New Zealand’s Reserve Bank governor has issued an extraordinary statement of regret as the central bank reviews its own response to COVID-19.
On Tuesday, Adrian Orr reacted to growing criticism of the central bank’s monetary policy during the pandemic.
Like many central banks in developed countries, the Reserve Bank of New Zealand (RBNZ) engaged in mass quantitative easing in the immediate aftermath of COVID-19 lockdowns.
This pumped tens of billions of dollars into the system when the official cash rate was at the emergency setting of 0.25 per cent, and allowed investors to prop up an ailing economy.
At the time, Mr Orr defended the bank’s actions, saying it was “very much strictly ballroom” and that the RBNZ was “not doing anything that any other central bank is not doing”.
Two years later, inflation is skyrocketing, and many believe the RBNZ’s stimulatory efforts have been a contributory factor.
One such critic is Mr Orr’s predecessor as governor, Graeme Wheeler, who on Tuesday published a report titled ‘How central bank mistakes after 2019 led to inflation’.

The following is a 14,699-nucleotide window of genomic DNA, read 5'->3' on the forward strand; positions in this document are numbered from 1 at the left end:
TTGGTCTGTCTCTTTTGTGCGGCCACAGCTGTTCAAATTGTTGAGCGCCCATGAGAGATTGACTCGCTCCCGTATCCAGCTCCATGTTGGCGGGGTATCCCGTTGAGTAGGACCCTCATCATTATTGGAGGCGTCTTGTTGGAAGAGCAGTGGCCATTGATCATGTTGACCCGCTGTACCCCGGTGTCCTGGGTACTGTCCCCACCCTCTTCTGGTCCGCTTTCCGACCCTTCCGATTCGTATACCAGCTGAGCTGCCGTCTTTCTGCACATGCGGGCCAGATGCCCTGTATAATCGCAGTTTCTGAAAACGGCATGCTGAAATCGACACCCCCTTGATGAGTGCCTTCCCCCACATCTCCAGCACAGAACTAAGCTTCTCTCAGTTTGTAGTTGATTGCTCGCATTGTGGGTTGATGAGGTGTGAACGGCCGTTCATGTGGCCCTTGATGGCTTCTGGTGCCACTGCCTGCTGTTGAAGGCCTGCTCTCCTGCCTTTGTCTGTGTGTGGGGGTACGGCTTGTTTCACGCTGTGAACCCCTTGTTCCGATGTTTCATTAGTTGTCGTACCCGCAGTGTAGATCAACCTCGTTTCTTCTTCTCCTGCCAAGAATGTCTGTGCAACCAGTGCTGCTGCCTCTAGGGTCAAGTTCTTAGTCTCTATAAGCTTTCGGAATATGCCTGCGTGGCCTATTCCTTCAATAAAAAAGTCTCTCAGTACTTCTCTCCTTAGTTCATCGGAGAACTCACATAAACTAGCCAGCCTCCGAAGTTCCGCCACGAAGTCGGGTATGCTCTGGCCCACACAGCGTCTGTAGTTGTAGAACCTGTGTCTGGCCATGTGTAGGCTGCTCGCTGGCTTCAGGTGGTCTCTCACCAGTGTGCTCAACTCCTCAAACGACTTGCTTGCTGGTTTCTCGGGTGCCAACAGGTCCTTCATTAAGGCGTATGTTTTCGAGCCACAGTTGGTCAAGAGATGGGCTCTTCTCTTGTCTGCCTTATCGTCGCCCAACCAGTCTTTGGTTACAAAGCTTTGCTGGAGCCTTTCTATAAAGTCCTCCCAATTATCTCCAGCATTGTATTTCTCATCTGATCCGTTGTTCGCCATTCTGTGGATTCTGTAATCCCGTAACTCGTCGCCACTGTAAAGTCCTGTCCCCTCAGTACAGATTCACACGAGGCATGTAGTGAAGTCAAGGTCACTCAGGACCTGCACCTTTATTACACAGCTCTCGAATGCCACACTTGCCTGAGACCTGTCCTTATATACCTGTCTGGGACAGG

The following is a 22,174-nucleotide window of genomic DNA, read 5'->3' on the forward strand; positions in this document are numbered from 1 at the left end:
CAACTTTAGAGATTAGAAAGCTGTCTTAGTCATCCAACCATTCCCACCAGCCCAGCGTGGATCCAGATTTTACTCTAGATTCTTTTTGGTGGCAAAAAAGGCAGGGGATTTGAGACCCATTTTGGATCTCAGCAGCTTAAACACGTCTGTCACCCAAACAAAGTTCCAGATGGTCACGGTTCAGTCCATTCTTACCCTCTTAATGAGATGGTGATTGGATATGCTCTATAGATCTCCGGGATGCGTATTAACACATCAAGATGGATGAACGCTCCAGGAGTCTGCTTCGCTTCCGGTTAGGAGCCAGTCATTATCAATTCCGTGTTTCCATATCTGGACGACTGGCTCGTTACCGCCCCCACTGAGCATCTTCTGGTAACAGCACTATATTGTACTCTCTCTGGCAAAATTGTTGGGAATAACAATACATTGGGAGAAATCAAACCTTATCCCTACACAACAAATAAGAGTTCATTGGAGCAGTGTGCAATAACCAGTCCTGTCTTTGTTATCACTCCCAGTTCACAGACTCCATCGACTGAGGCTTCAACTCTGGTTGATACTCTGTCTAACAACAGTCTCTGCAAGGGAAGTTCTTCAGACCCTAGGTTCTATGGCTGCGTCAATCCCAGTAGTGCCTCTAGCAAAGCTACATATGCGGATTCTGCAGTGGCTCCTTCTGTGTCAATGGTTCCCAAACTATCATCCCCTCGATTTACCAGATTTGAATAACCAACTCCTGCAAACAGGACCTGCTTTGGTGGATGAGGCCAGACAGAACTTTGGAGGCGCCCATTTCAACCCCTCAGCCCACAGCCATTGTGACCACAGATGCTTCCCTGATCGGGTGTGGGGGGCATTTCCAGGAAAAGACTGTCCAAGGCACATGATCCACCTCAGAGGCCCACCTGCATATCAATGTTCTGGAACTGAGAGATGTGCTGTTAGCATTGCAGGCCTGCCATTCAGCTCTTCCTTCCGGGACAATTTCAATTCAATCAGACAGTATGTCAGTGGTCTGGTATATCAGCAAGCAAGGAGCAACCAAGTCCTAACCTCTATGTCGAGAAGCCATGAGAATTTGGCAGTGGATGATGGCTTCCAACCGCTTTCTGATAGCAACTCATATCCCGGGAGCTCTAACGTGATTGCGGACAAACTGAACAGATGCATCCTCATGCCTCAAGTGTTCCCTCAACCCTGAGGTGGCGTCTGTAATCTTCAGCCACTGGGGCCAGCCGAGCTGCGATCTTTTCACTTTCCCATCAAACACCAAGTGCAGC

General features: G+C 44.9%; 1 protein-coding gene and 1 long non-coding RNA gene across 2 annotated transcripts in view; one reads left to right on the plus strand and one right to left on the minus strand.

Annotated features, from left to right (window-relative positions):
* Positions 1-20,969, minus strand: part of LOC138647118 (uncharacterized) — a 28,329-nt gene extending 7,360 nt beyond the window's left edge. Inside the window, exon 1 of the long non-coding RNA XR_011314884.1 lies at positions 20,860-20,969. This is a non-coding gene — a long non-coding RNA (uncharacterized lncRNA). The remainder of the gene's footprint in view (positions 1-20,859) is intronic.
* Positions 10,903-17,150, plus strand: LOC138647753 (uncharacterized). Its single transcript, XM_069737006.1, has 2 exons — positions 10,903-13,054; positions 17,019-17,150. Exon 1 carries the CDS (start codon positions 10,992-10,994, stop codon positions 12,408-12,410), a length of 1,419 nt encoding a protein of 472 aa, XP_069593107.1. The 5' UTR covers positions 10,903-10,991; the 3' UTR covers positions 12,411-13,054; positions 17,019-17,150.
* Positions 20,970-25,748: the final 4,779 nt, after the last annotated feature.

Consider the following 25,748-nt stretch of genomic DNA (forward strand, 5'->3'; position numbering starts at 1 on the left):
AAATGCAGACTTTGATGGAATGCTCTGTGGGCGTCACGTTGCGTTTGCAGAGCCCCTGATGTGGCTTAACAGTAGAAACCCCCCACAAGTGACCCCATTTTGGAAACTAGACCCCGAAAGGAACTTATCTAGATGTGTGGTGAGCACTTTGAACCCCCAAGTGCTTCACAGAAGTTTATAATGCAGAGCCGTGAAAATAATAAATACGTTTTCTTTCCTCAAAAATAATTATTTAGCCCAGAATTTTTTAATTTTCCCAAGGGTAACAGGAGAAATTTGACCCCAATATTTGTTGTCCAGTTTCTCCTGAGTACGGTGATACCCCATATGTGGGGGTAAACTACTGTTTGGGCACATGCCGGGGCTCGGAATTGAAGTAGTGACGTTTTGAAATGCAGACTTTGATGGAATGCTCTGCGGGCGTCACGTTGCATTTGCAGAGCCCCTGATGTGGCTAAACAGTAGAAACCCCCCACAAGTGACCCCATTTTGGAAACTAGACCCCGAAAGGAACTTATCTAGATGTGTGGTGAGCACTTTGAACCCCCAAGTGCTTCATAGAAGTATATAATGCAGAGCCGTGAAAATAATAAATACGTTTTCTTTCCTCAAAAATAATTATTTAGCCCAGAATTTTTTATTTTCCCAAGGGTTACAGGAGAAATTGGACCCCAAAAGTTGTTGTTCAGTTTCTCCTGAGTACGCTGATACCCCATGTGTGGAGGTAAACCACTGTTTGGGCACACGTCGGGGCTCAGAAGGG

The report alleges overconfidence by central banks about their monetary policy framework and models, and a loss of focus on inflation.
Mr Orr took the step of responding to the report with an unprompted statement, noting the bank had already begun reviews into its actions.
“Inflation is no one’s friend and causes economic cost,” the statement read.
“I acknowledge that consumer price inflation is at 7.3 per cent, above the (RBNZ’s) target range of 1-3 per cent.
“I also acknowledge that the monetary policy committee’s decisions over recent years have influenced this outcome.
“I regret that the committee – and society at large – has been confronted with the COVID-19 pandemic, and other recent events that have caused food and energy price spikes.
“Through the open process of the remit review and the monetary policy review, we will be very clear on our lessons learnt as we forever seek to do a world class job for the people of New Zealand.”
(Australian Associated Press)